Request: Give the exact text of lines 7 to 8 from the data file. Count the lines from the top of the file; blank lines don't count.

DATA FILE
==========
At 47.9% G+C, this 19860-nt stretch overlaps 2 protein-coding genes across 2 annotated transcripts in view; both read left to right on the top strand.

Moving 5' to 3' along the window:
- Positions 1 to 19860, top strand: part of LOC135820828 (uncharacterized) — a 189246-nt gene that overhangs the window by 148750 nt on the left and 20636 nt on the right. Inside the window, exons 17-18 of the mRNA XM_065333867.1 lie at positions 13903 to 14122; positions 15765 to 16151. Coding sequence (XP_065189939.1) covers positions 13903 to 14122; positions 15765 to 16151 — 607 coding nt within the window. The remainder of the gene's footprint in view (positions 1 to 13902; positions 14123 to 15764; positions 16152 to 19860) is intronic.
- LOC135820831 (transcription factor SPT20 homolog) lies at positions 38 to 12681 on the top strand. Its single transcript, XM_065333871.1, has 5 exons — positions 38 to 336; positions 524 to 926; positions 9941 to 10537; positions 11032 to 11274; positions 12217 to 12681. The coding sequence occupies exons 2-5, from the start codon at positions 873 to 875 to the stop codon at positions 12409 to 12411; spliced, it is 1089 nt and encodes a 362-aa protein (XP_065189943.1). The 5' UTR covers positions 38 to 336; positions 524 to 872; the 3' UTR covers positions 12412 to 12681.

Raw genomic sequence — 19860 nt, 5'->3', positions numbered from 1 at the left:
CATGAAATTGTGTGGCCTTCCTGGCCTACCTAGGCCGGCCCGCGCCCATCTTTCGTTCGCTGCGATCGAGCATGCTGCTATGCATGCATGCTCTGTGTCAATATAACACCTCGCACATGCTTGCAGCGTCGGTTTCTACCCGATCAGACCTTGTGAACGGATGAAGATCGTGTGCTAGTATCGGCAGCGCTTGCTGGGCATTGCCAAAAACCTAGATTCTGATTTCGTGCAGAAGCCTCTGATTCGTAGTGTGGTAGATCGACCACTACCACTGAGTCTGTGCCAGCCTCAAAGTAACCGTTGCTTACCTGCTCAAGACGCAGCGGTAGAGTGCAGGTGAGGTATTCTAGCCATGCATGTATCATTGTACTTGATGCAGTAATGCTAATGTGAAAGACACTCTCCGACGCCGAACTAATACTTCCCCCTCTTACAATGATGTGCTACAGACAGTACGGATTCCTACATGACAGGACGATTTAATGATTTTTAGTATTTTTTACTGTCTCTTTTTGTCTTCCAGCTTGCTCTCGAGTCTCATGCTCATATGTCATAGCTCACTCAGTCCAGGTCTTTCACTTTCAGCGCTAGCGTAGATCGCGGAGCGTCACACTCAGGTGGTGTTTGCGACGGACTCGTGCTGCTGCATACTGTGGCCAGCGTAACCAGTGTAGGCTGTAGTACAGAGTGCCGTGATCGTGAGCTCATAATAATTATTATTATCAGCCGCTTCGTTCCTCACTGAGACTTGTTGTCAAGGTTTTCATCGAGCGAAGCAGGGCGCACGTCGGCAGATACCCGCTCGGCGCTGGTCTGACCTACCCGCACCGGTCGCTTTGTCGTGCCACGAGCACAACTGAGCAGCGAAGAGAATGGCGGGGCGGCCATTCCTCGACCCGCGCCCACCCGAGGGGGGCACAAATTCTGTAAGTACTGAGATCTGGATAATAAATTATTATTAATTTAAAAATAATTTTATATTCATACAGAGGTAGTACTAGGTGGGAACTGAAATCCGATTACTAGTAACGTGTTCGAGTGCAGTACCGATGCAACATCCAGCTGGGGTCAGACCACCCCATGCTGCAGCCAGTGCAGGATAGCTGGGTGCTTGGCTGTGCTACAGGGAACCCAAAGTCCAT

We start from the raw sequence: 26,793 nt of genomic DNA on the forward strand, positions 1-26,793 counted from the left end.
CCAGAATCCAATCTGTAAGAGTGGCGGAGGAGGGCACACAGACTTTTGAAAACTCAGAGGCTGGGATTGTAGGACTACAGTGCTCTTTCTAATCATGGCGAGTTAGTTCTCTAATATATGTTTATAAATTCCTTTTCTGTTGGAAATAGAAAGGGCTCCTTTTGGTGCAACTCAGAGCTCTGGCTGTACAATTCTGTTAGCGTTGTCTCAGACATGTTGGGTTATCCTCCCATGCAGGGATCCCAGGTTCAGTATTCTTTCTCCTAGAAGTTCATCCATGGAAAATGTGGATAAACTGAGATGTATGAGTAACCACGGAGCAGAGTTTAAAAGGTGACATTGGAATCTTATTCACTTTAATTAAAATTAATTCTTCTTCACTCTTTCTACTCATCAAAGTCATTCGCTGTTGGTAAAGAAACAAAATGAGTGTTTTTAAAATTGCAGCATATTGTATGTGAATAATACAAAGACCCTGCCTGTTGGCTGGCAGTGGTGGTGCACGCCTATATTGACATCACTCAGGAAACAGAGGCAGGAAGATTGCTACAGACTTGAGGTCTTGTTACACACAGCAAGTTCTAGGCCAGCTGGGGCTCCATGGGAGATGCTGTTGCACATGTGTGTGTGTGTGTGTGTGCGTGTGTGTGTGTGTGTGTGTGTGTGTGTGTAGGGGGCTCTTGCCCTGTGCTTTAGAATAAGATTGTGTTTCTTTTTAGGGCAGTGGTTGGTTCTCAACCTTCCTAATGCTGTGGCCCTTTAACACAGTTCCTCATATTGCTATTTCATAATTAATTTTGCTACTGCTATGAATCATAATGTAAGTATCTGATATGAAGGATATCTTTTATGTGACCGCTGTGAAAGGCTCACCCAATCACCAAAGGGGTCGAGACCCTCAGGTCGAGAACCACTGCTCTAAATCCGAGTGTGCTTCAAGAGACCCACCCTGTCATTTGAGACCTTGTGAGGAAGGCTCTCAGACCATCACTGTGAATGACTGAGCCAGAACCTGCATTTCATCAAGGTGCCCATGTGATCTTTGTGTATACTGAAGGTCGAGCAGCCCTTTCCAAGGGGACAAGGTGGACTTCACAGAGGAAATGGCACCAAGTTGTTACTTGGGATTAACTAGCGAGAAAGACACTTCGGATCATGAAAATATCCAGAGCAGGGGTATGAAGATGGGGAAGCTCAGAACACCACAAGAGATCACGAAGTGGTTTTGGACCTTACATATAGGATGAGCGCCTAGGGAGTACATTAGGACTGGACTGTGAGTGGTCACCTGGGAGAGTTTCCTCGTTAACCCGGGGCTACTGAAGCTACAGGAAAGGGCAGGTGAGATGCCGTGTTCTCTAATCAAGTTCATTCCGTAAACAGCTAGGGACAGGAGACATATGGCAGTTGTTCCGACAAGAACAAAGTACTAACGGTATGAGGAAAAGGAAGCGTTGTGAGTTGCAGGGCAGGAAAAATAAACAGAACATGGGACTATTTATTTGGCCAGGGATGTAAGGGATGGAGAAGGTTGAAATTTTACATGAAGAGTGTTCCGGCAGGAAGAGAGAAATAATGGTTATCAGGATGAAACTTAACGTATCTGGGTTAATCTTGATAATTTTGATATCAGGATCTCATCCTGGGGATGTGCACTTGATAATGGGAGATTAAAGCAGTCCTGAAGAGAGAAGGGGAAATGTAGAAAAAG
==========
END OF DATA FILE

We start from the raw sequence: 26,793 nt of genomic DNA on the forward strand, positions 1-26,793 counted from the left end.
CCAGAATCCAATCTGTAAGAGTGGCGGAGGAGGGCACACAGACTTTTGAAAACTCAGAGGCTGGGATTGTAGGACTACAGTGCTCTTTCTAATCATGGCGAGTTAGTTCTCTAATATATGTTTATAAATTCCTTTTCTGTTGGAAATAGAAAGGGCTCCTTTTGGTGCAACTCAGAGCTCTGGCTGTACAATTCTGTTAGCGTTGTCTCAGACATGTTGGGTTATCCTCCCATGCAGGGATCCCAGGTTCAGTATTCTTTCTCCTAGAAGTTCATCCATGGAAAATGTGGATAAACTGAGATGTATGAGTAACCACGGAGCAGAGTTTAAAAGGTGACATTGGAATCTTATTCACTTTAATTAAAATTAATTCTTCTTCACTCTTTCTACTCATCAAAGTCATTCGCTGTTGGTAAAGAAACAAAATGAGTGTTTTTAAAATTGCAGCATATTGTATGTGAATAATACAAAGACCCTGCCTGTTGGCTGGCAGTGGTGGTGCACGCCTATATTGACATCACTCAGGAAACAGAGGCAGGAAGATTGCTACAGACTTGAGGTCTTGTTACACACAGCAAGTTCTAGGCCAGCTGGGGCTCCATGGGAGATGCTGTTGCACATGTGTGTGTGTGTGTGTGTGCGTGTGTGTGTGTGTGTGTGTGTGTGTGTGTAGGGGGCTCTTGCCCTGTGCTTTAGAATAAGATTGTGTTTCTTTTTAGGGCAGTGGTTGGTTCTCAACCTTCCTAATGCTGTGGCCCTTTAACACAGTTCCTCATATTGCTATTTCATAATTAATTTTGCTACTGCTATGAATCATAATGTAAGTATCTGATATGAAGGATATCTTTTATGTGACCGCTGTGAAAGGCTCACCCAATCACCAAAGGGGTCGAGACCCTCAGGTCGAGAACCACTGCTCTAAATCCGAGTGTGCTTCAAGAGACCCACCCTGTCATTTGAGACCTTGTGAGGAAGGCTCTCAGACCATCACTGTGAATGACTGAGCCAGAACCTGCATTTCATCAAGGTGCCCATGTGATCTTTGTGTATACTGAAGGTCGAGCAGCCCTTTCCAAGGGGACAAGGTGGACTTCACAGAGGAAATGGCACCAAGTTGTTACTTGGGATTAACTAGCGAGAAAGACACTTCGGATCATGAAAATATCCAGAGCAGGGGTATGAAGATGGGGAAGCTCAGAACACCACAAGAGATCACGAAGTGGTTTTGGACCTTACATATAGGATGAGCGCCTAGGGAGTACATTAGGACTGGACTGTGAGTGGTCACCTGGGAGAGTTTCCTCGTTAACCCGGGGCTACTGAAGCTACAGGAAAGGGCAGGTGAGATGCCGTGTTCTCTAATCAAGTTCATTCCGTAAACAGCTAGGGACAGGAGACATATGGCAGTTGTTCCGACAAGAACAAAGTACTAACGGTATGAGGAAAAGGAAGCGTTGTGAGTTGCAGGGCAGGAAAAATAAACAGAACATGGGACTATTTATTTGGCCAGGGATGTAAGGGATGGAGAAGGTTGAAATTTTACATGAAGAGTGTTCCGGCAGGAAGAGAGAAATAATGGTTATCAGGATGAAACTTAACGTATCTGGGTTAATCTTGATAATTTTGATATCAGGATCTCATCCTGGGGATGTGCACTTGATAATGGGAGATTAAAGCAGTCCTGAAGAGAGAAGGGGAAATGTAGAAAAAG